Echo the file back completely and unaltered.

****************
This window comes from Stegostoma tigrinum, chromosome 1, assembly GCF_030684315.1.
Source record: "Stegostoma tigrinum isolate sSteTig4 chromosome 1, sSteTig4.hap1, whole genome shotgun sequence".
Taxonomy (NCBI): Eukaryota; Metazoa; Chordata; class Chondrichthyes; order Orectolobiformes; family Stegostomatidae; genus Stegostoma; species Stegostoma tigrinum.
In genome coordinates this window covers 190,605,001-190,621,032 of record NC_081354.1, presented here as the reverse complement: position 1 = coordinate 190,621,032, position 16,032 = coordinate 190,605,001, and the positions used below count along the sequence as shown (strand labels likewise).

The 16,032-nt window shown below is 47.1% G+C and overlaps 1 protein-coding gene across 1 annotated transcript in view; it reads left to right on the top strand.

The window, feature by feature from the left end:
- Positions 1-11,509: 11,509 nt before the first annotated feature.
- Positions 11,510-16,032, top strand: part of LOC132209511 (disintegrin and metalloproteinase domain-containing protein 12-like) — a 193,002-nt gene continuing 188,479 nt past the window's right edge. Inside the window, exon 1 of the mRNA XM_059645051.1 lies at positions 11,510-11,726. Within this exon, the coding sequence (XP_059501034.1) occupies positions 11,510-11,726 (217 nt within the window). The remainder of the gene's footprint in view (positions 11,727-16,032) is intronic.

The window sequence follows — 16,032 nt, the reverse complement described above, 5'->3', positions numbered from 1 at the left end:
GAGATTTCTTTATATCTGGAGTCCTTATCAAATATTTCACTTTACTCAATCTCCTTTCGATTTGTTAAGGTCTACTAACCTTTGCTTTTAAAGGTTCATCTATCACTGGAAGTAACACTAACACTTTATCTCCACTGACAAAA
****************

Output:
This window comes from Stegostoma tigrinum, chromosome 1, assembly GCF_030684315.1.
Source record: "Stegostoma tigrinum isolate sSteTig4 chromosome 1, sSteTig4.hap1, whole genome shotgun sequence".
Taxonomy (NCBI): Eukaryota; Metazoa; Chordata; class Chondrichthyes; order Orectolobiformes; family Stegostomatidae; genus Stegostoma; species Stegostoma tigrinum.
In genome coordinates this window covers 190,605,001-190,621,032 of record NC_081354.1, presented here as the reverse complement: position 1 = coordinate 190,621,032, position 16,032 = coordinate 190,605,001, and the positions used below count along the sequence as shown (strand labels likewise).

The 16,032-nt window shown below is 47.1% G+C and overlaps 1 protein-coding gene across 1 annotated transcript in view; it reads left to right on the top strand.

The window, feature by feature from the left end:
- Positions 1-11,509: 11,509 nt before the first annotated feature.
- Positions 11,510-16,032, top strand: part of LOC132209511 (disintegrin and metalloproteinase domain-containing protein 12-like) — a 193,002-nt gene continuing 188,479 nt past the window's right edge. Inside the window, exon 1 of the mRNA XM_059645051.1 lies at positions 11,510-11,726. Within this exon, the coding sequence (XP_059501034.1) occupies positions 11,510-11,726 (217 nt within the window). The remainder of the gene's footprint in view (positions 11,727-16,032) is intronic.

The window sequence follows — 16,032 nt, the reverse complement described above, 5'->3', positions numbered from 1 at the left end:
GAGATTTCTTTATATCTGGAGTCCTTATCAAATATTTCACTTTACTCAATCTCCTTTCGATTTGTTAAGGTCTACTAACCTTTGCTTTTAAAGGTTCATCTATCACTGGAAGTAACACTAACACTTTATCTCCACTGACAAAA